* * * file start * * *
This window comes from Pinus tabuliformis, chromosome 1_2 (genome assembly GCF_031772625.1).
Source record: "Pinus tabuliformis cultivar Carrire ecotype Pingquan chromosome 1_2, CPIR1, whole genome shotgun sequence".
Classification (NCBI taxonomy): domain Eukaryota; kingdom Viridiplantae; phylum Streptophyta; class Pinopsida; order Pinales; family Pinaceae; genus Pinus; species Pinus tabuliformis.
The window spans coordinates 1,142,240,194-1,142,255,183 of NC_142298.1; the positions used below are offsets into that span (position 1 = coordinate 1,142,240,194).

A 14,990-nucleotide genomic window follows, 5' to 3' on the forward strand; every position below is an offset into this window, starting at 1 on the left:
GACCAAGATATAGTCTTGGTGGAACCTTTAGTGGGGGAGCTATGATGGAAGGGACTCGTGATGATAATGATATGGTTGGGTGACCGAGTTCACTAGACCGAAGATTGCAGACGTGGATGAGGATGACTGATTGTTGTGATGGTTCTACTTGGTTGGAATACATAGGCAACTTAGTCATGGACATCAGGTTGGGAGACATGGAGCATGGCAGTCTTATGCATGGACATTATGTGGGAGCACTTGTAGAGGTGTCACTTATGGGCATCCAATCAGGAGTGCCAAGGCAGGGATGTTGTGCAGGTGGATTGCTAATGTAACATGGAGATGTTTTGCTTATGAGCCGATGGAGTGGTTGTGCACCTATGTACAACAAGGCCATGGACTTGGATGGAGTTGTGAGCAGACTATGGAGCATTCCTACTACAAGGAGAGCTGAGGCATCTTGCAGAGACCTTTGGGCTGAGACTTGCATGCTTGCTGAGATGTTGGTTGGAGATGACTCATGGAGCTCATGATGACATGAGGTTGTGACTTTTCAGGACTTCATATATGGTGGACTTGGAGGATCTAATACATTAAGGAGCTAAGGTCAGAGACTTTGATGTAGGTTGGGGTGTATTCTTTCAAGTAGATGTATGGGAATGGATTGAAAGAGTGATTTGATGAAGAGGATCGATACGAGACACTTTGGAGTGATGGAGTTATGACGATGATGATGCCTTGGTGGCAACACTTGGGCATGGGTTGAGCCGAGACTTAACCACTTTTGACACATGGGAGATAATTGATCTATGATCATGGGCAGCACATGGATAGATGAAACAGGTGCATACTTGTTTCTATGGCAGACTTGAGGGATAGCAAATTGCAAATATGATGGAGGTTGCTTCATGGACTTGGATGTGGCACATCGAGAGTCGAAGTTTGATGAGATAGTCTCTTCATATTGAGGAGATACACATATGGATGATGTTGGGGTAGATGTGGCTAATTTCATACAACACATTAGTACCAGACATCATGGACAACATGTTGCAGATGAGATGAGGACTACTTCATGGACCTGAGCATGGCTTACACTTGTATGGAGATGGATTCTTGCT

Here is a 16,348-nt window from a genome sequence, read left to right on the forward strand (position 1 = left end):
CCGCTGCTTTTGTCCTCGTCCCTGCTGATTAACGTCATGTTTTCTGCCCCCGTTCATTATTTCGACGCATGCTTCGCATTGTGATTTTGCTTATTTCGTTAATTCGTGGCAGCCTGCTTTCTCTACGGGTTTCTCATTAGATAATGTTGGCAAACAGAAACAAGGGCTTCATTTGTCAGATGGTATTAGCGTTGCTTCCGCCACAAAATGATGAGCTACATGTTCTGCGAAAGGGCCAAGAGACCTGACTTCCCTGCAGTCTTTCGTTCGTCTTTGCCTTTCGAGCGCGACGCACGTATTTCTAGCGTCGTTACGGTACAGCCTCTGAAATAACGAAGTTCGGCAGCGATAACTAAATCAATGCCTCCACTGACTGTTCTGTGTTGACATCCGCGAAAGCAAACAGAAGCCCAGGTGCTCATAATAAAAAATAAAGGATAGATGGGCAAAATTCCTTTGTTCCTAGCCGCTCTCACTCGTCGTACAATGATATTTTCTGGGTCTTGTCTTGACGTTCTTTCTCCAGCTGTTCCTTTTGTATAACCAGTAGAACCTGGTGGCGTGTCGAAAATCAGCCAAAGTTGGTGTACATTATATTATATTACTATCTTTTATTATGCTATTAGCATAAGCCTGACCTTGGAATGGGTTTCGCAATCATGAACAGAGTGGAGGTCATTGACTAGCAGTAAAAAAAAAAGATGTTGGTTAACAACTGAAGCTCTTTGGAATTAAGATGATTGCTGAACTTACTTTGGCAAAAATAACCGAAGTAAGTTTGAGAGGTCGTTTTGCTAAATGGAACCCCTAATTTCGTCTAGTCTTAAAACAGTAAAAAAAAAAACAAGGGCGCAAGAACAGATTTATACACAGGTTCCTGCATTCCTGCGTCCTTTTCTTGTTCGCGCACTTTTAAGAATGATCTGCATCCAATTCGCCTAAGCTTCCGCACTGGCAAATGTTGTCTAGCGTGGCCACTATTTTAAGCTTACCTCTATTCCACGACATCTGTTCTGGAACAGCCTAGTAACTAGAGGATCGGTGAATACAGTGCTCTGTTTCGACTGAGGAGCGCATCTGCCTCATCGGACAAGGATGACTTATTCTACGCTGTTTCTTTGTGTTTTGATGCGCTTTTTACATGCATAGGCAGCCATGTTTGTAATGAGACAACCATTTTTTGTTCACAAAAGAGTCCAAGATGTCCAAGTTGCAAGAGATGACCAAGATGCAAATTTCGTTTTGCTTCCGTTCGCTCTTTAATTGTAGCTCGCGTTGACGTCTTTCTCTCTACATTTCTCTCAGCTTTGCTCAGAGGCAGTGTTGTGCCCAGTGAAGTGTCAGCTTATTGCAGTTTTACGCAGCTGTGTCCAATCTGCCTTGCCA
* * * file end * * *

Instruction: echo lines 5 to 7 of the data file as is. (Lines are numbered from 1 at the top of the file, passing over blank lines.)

A 14,990-nucleotide genomic window follows, 5' to 3' on the forward strand; every position below is an offset into this window, starting at 1 on the left:
GACCAAGATATAGTCTTGGTGGAACCTTTAGTGGGGGAGCTATGATGGAAGGGACTCGTGATGATAATGATATGGTTGGGTGACCGAGTTCACTAGACCGAAGATTGCAGACGTGGATGAGGATGACTGATTGTTGTGATGGTTCTACTTGGTTGGAATACATAGGCAACTTAGTCATGGACATCAGGTTGGGAGACATGGAGCATGGCAGTCTTATGCATGGACATTATGTGGGAGCACTTGTAGAGGTGTCACTTATGGGCATCCAATCAGGAGTGCCAAGGCAGGGATGTTGTGCAGGTGGATTGCTAATGTAACATGGAGATGTTTTGCTTATGAGCCGATGGAGTGGTTGTGCACCTATGTACAACAAGGCCATGGACTTGGATGGAGTTGTGAGCAGACTATGGAGCATTCCTACTACAAGGAGAGCTGAGGCATCTTGCAGAGACCTTTGGGCTGAGACTTGCATGCTTGCTGAGATGTTGGTTGGAGATGACTCATGGAGCTCATGATGACATGAGGTTGTGACTTTTCAGGACTTCATATATGGTGGACTTGGAGGATCTAATACATTAAGGAGCTAAGGTCAGAGACTTTGATGTAGGTTGGGGTGTATTCTTTCAAGTAGATGTATGGGAATGGATTGAAAGAGTGATTTGATGAAGAGGATCGATACGAGACACTTTGGAGTGATGGAGTTATGACGATGATGATGCCTTGGTGGCAACACTTGGGCATGGGTTGAGCCGAGACTTAACCACTTTTGACACATGGGAGATAATTGATCTATGATCATGGGCAGCACATGGATAGATGAAACAGGTGCATACTTGTTTCTATGGCAGACTTGAGGGATAGCAAATTGCAAATATGATGGAGGTTGCTTCATGGACTTGGATGTGGCACATCGAGAGTCGAAGTTTGATGAGATAGTCTCTTCATATTGAGGAGATACACATATGGATGATGTTGGGGTAGATGTGGCTAATTTCATACAACACATTAGTACCAGACATCATGGACAACATGTTGCAGATGAGATGAGGACTACTTCATGGACCTGAGCATGGCTTACACTTGTATGGAGATGGATTCTTGCT

Here is a 16,348-nt window from a genome sequence, read left to right on the forward strand (position 1 = left end):